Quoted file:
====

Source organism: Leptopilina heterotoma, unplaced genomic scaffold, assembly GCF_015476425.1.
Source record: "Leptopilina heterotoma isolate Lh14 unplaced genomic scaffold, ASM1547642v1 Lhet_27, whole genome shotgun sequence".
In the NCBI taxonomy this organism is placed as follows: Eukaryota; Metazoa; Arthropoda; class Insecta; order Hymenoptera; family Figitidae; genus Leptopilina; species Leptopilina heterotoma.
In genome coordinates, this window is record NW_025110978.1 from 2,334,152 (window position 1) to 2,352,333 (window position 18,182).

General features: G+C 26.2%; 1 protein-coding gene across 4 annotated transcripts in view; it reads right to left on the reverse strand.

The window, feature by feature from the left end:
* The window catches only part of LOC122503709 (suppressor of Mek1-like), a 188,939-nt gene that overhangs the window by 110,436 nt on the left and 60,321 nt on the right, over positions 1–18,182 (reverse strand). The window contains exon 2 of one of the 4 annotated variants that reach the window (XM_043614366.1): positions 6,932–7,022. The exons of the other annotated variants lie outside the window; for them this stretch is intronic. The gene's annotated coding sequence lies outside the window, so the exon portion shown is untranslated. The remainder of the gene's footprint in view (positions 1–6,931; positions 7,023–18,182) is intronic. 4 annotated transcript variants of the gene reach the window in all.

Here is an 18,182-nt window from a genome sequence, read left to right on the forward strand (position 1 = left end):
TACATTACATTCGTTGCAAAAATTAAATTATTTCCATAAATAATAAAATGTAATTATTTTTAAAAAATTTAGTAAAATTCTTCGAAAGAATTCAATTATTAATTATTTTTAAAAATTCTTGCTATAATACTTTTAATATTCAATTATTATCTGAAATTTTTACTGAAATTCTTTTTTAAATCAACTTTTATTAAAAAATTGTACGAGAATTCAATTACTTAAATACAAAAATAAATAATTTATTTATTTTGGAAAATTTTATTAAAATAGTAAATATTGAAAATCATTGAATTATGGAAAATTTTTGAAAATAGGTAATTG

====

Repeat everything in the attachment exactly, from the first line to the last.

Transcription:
Source organism: Leptopilina heterotoma, unplaced genomic scaffold, assembly GCF_015476425.1.
Source record: "Leptopilina heterotoma isolate Lh14 unplaced genomic scaffold, ASM1547642v1 Lhet_27, whole genome shotgun sequence".
In the NCBI taxonomy this organism is placed as follows: Eukaryota; Metazoa; Arthropoda; class Insecta; order Hymenoptera; family Figitidae; genus Leptopilina; species Leptopilina heterotoma.
In genome coordinates, this window is record NW_025110978.1 from 2,334,152 (window position 1) to 2,352,333 (window position 18,182).

General features: G+C 26.2%; 1 protein-coding gene across 4 annotated transcripts in view; it reads right to left on the reverse strand.

The window, feature by feature from the left end:
* The window catches only part of LOC122503709 (suppressor of Mek1-like), a 188,939-nt gene that overhangs the window by 110,436 nt on the left and 60,321 nt on the right, over positions 1–18,182 (reverse strand). The window contains exon 2 of one of the 4 annotated variants that reach the window (XM_043614366.1): positions 6,932–7,022. The exons of the other annotated variants lie outside the window; for them this stretch is intronic. The gene's annotated coding sequence lies outside the window, so the exon portion shown is untranslated. The remainder of the gene's footprint in view (positions 1–6,931; positions 7,023–18,182) is intronic. 4 annotated transcript variants of the gene reach the window in all.

Here is an 18,182-nt window from a genome sequence, read left to right on the forward strand (position 1 = left end):
TACATTACATTCGTTGCAAAAATTAAATTATTTCCATAAATAATAAAATGTAATTATTTTTAAAAAATTTAGTAAAATTCTTCGAAAGAATTCAATTATTAATTATTTTTAAAAATTCTTGCTATAATACTTTTAATATTCAATTATTATCTGAAATTTTTACTGAAATTCTTTTTTAAATCAACTTTTATTAAAAAATTGTACGAGAATTCAATTACTTAAATACAAAAATAAATAATTTATTTATTTTGGAAAATTTTATTAAAATAGTAAATATTGAAAATCATTGAATTATGGAAAATTTTTGAAAATAGGTAATTG